Now it’s necessary to rapidly move on to the stage of implementation, adopting all the tools enshrined in the Treaties, leaving nobody out, and avoiding to fall once again into the trap of unfulfilled promises.

In fact, this is the true point of reaction against the growth of populisms aimed at causing divisions, at making us plunge back into the most controversial pages of 20th century nationalisms. Divisive conflicts on the international arena, marked by the return of imperial forms of sovereignty, which we thought belonged to a bygone past, can be countered today with the force of “political regionalism”, of which the EU is most complex expression. A movement that over the past 20 years increased tenfold the number of “regional” organizations and agreements worldwide, ensuring stability, opportunities for development and negotiated regulations.  
In Rome there was a clear realization that nobody is tired of our EU, and that all European leaders intend to step up her performance. As EU Commission President Jean-Claude Juncker said, there are signatures that last and that have an impact. The very fact that European leaders signed, one by one, the Rome Declaration placed on a showcase displaying the Treaties of Rome with the original signatures of 1957, has in itself a symbolic force that can become binding. Among the most evocative speeches figures the address of the President of the European Council Donald Tusk –born in Gdansk 60 years ago, who spent half of his life on the other side of the Iron Curtain – who said in clear terms that for a lifetime for over 100 million Europeans the two-speed Europe made it practically impossible to conceive words like freedom, progress, democracy, rule of the Law.

That’s why the word solidarity that unites whilst respecting our diversities is not a rhetorical statement. In fact it’s the indivisible trait of our very identity.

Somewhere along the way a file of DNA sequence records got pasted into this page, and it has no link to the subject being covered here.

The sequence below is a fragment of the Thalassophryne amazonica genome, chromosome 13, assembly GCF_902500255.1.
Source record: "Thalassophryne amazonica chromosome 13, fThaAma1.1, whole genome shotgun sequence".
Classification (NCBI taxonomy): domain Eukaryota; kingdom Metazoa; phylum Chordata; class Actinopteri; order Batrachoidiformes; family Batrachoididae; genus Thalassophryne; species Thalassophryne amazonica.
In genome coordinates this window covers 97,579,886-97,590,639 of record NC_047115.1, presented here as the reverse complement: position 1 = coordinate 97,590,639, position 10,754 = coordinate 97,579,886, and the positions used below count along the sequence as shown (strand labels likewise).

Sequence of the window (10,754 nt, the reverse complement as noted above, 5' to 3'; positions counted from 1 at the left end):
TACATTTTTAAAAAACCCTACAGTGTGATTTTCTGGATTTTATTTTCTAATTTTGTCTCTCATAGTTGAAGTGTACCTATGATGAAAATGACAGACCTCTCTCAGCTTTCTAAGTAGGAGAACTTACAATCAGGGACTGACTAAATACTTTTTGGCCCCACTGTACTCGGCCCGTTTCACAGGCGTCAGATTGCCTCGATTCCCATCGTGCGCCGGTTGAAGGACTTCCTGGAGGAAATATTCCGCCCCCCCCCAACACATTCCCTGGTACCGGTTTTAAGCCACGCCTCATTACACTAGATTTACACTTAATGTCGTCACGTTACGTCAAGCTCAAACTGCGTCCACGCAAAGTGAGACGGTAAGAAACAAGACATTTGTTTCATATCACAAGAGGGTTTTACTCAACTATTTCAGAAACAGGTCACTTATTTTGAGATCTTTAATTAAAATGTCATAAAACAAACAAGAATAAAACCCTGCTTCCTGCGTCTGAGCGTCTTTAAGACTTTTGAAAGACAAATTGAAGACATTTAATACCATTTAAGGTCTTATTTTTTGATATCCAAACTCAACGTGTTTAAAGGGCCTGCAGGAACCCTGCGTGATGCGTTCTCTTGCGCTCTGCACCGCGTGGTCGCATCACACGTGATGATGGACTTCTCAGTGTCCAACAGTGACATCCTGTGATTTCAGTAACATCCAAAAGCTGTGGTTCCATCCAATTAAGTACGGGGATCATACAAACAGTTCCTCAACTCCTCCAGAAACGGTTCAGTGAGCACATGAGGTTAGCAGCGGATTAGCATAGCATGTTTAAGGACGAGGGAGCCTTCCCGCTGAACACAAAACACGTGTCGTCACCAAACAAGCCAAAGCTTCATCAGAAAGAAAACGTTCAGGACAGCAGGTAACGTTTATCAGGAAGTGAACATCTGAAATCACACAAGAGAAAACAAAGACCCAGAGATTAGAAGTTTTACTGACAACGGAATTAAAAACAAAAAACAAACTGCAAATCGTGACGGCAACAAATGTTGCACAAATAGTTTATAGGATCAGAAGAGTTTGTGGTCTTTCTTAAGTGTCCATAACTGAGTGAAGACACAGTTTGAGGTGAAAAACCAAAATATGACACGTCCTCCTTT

The Rome Declaration corresponds to the clear invitation made by Pope Francis to EU leaders a day before, in the private audience of March 24, when he asked to discern the paths of hope and identify concrete ways for action, to continue rekindling a long and fruitful journey. 
It will be necessary to waste no more time in the remaining two years of the European Parliament’s legislature. Only in this way will the doors remain open also to new, future developments, that may even give shape to the proposal of a new Constitutional Assembly advocated at the end of the same day. There are no more excuses, neither for those holding positions of responsibility in European institutions, nor for the national governments and parliaments, and neither for the many dynamic forces of European civil society whose diverse sensitivities have coloured and filled the streets of Rome and of all of Europe. Making us understand that Europe is a work in progress, but also that European peoples are increasingly present. Long live the European Union.

(*)President of the Various Interests’ Group at the European Economic and Social Committee